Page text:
Competitions sharpen young lawyers’ skills

Stirring courtroom advocacy is often seen as the stock-in-trade of good lawyers. It’s the glamorous public face of law that inspires bright, socially-conscious young people to enter the profession.

But today’s young lawyers have far fewer opportunities “on their feet” in court than their past counterparts – and advocacy skills need to be practiced to make perfect.

Fortunately, generous Law Foundation support is helping ensure that young New Zealand lawyers get the advocacy training they need, by replicating real-life experience through mooting and client consultation competitions.

The Foundation provides more than $80,000 funding each year to support young lawyers taking part in national and international competitions. Coaches and organisers stress the importance of these competitions to legal professional development.

For several years, Caroline Foster of Auckland Law School has coached teams representing New Zealand at the prestigious Jessup Moot in Washington DC.

“The individual student gain is huge. They all change – it’s very intensive, two or even three moots a day. They gain in skills and confidence, through working under pressure and working as a team with different people,” she says.

“They get the confidence, presence and analytical capacity to foot it with people who are vastly more experienced in their careers.”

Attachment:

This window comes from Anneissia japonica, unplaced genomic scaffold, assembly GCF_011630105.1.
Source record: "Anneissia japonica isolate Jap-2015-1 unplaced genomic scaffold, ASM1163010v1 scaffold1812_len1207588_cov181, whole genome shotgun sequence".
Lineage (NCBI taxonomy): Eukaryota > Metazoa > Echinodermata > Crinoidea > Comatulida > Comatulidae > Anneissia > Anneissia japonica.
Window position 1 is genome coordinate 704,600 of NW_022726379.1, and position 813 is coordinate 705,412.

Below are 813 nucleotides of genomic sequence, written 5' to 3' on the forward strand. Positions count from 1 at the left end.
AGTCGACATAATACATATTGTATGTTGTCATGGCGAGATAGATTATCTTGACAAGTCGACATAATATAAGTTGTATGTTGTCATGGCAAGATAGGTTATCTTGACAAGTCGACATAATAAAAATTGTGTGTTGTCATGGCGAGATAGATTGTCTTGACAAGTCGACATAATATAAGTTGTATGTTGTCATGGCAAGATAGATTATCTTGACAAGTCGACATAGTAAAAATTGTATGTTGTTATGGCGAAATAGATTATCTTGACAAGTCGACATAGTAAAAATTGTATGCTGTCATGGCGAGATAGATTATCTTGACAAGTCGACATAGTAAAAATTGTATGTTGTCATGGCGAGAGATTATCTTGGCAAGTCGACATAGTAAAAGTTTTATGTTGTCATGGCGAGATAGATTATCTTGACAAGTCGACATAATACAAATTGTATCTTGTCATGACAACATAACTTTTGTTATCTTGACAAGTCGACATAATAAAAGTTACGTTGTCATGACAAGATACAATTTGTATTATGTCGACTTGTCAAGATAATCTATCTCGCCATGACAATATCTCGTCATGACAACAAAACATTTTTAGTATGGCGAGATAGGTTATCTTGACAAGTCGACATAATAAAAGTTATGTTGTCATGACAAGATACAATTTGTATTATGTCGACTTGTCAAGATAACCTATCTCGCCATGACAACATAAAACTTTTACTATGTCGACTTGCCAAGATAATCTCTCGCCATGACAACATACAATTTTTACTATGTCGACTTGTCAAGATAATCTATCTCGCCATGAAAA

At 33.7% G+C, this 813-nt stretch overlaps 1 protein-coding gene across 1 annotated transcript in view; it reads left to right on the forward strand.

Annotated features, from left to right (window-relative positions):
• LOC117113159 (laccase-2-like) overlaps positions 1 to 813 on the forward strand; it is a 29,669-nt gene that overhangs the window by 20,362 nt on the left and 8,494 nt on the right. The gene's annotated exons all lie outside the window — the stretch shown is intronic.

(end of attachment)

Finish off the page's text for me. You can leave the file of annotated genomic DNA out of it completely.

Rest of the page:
More than 550 law schools from 80 countries take part in the Jessup, making it the largest moot in the world. Around 120 teams go through to the international rounds in Washington DC.

The moot deals with contemporary international law issues –competitors in the 2015 competition worked on a scenario that drew on the Ukraine/Crimea independence referendum.

“The Law Foundation’s involvement is vital – its support means we can get the team there, and the faculty does everything it can in kind. It’s hugely appreciated by all law faculties around the country – it’s a really valuable thing that the Foundation is doing for young New Zealand lawyers,” Caroline says.

Her comments are echoed by Selene Mize of Otago Law School, long-time coach of New Zealand teams in the Brown-Mosten International Client Consultation Competition.

“I think it’s really important. Unlike some places overseas, to the best of my knowledge no-one is teaching client interviewing in New Zealand, but it’s not a natural skill.

“Medical schools require students to learn interviewing, they are assessed on it in order to graduate. I think it will become an important part of the curriculum for law schools as well, listening properly to the client so you can give appropriate advice,” Selene says.

“Studies show there is a lot of resentment at lawyers, and some of this comes from the initial stages of the lawyer/client relationship, where the lawyer tries to push the client into a one size fits all type thing.”

Selene explains how Law Foundation support has made it much easier for students to take part.